The IMPRS for Organismal Biology is coming to an end in February 2023 and is not announcing new doctoral projects.Take a look at our successor programs - IMPRS for Quantitative Behaviour, Ecology & Evolution and IMPRS - Biological Intelligence.
Ususally, all IMPRS for Organismal Biology fellows are enrolled as doctoral candidates at the University of Konstanz (U KN). It is also the U KN who awards the degree title Dr. rer. nat. (the German doctorate which corresponds to the American PhD). Participation in the IMPRS for Organismal Biology will be documented on the official doctorate certificate. The graduation criteria of the U KN, as laid down in the regulation for Doctoral Studies in Biology department (Promotionsordnung Biologie), are therefore applied to their full extent. However, foreign students may choose whether to graduate at the U KN or at their home university. In general, the doctoral work should be completed within three years. All scientific work in the program is based on the Max Planck Society's Rules of Good Scientific Practice. The program with all rights and duties of faculty and fellows is laid down in the Agreement of the IMPRS for Organismal Biology.
Thesis and Supervision
The IMPRS for Organismal Biology program consists of the doctoral thesis and an additional curriculum. The thesis will be conducted under the guidance of the direct supervisor and a thesis advisory committee (TAC).
Doctoral thesis. Independently compiled scientific output of the doctoral work. It has to be written in English and should be composed of several single scientific manuscripts with a detailed summary in English and German.
Direct supervisor. Senior scientist and IMPRS for Organismal Biology faculty member in whose lab the student is performing their research work.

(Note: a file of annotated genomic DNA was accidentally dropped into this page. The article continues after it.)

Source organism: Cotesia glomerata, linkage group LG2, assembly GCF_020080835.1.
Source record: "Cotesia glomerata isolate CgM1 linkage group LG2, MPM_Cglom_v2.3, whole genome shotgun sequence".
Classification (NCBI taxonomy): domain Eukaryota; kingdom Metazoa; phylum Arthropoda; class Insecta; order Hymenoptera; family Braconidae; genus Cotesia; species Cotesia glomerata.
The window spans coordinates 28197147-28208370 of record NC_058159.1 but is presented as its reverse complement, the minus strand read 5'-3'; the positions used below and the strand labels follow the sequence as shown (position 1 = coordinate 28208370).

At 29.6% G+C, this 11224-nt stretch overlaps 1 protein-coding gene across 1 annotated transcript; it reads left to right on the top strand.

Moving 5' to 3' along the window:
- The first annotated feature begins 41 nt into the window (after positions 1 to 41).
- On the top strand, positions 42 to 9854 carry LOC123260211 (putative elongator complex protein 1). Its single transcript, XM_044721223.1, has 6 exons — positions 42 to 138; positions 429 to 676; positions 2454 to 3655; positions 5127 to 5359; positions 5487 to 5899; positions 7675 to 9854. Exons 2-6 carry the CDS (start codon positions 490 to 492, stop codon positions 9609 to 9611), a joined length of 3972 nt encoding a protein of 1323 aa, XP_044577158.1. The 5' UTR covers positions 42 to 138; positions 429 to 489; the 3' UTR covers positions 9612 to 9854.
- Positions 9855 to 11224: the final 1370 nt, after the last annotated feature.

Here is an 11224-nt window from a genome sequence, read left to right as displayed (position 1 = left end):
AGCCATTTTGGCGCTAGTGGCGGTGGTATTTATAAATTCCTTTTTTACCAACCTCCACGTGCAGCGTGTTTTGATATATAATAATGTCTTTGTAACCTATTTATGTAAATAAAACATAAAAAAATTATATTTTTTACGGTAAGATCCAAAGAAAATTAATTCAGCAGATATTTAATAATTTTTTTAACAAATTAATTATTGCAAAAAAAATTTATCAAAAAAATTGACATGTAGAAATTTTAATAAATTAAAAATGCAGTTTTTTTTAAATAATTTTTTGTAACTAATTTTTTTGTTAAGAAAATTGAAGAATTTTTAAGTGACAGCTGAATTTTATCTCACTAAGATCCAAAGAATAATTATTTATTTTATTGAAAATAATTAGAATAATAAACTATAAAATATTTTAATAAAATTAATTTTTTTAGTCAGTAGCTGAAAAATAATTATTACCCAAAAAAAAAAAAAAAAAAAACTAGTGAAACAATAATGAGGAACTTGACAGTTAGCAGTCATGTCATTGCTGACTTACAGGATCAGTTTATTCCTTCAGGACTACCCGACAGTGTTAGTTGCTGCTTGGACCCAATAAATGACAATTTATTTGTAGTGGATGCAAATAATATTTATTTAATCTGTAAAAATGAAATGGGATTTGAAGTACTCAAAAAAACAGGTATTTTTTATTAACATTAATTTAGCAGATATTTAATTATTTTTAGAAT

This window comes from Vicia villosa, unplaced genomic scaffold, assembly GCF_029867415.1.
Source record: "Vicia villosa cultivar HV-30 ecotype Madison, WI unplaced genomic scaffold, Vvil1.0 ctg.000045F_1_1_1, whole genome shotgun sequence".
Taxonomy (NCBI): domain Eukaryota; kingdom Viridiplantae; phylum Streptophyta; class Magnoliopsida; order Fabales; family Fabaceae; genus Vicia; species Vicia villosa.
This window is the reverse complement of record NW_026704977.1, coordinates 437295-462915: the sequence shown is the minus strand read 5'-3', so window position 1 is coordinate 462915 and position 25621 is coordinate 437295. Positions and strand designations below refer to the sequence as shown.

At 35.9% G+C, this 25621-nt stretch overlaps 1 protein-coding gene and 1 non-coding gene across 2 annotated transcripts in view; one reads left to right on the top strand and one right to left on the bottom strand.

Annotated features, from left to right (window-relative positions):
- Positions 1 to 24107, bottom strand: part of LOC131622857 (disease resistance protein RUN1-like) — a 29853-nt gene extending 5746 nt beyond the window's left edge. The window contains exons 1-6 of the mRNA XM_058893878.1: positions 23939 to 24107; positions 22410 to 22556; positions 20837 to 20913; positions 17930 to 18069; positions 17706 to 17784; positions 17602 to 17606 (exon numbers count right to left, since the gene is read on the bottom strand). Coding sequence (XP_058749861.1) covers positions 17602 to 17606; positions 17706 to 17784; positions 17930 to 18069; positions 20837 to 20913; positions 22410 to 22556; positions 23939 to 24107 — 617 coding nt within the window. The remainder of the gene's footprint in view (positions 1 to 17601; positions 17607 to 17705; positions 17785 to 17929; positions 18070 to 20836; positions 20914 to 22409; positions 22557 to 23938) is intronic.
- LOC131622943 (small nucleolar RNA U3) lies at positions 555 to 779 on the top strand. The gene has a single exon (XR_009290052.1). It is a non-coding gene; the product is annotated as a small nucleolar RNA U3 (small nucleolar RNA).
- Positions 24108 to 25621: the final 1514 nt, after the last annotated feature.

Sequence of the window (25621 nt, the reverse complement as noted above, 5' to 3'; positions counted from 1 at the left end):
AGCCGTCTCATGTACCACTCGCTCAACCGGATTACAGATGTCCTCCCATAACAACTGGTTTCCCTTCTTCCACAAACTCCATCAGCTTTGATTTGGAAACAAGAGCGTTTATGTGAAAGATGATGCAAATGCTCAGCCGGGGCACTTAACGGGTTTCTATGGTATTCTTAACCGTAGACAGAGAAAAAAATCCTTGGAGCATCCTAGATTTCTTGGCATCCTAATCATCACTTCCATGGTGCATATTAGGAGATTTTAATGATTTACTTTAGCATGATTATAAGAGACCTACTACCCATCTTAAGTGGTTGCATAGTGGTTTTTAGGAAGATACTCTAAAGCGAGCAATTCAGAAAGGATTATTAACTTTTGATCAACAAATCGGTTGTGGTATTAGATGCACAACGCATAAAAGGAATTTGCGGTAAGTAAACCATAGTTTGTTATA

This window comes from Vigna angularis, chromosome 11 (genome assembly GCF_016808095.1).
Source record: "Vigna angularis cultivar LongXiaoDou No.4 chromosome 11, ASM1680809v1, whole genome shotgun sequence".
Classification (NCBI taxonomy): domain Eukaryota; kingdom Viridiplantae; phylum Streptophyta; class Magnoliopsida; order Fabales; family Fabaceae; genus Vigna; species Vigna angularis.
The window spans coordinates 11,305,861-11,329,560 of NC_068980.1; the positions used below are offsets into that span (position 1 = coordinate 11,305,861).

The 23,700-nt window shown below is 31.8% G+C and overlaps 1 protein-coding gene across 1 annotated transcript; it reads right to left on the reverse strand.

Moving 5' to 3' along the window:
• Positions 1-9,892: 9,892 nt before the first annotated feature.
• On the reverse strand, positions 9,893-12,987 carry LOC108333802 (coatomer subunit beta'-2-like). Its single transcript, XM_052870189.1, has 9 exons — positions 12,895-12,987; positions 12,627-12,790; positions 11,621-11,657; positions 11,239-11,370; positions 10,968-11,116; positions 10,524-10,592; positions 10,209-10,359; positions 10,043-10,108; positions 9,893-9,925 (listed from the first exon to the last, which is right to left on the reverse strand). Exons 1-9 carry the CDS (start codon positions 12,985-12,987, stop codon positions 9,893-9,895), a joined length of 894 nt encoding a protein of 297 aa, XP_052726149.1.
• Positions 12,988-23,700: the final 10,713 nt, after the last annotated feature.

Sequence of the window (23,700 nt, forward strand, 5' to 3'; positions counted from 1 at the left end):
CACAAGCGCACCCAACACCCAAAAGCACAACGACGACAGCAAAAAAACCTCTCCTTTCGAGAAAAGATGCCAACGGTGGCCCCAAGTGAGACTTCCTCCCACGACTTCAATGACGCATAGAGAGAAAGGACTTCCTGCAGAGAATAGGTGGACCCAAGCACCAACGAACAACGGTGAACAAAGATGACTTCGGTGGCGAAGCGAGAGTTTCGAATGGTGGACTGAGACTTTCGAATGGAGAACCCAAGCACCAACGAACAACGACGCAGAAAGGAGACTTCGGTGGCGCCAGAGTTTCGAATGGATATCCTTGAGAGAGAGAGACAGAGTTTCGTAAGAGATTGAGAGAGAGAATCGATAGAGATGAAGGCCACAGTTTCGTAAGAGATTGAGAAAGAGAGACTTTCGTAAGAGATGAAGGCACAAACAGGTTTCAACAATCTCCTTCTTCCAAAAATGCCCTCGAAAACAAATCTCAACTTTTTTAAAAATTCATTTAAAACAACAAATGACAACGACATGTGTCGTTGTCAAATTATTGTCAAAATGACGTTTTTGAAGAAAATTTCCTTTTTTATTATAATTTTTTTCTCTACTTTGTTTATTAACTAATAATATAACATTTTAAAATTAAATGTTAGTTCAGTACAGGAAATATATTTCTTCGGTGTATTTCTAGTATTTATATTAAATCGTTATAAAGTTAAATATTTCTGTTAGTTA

Thesis advisory committee (TAC). Committee of at least three senior scientists who will guide the doctoral candidate in all aspects of their work.
The additional curriculum contains:
Transferable skills -workshops on any personal skills which will improve the fellow’s employment opportunities and future career performance in academia and elsewhere.
Specific research skills -training in techniques that are relevant for research in organismal biology.
Outreach -presentations of results at international conferences, publications in international journals, and explanation of one’s own scientific work to the general public.
Other scientific activities -all other activities that are relevant for a scientific career (e.g. organization of scientific events) can also be credited.
All of these curricular elements should be shaped to the specific demands of every single fellow.
The doctoral training is completed with the following curricular elements:
Scientific events of the lab Active participation in events organized by the supervisor’s lab such as lectures, lab seminars, or journal clubs.
IMPRS events Active participation in symposia and retreats organized by the IMPRS for Organismal Biology two or three times a year.
The participation in the IMPRS for Organismal Biology and the detailed additional curriculum will be certified individually by the IMPRS.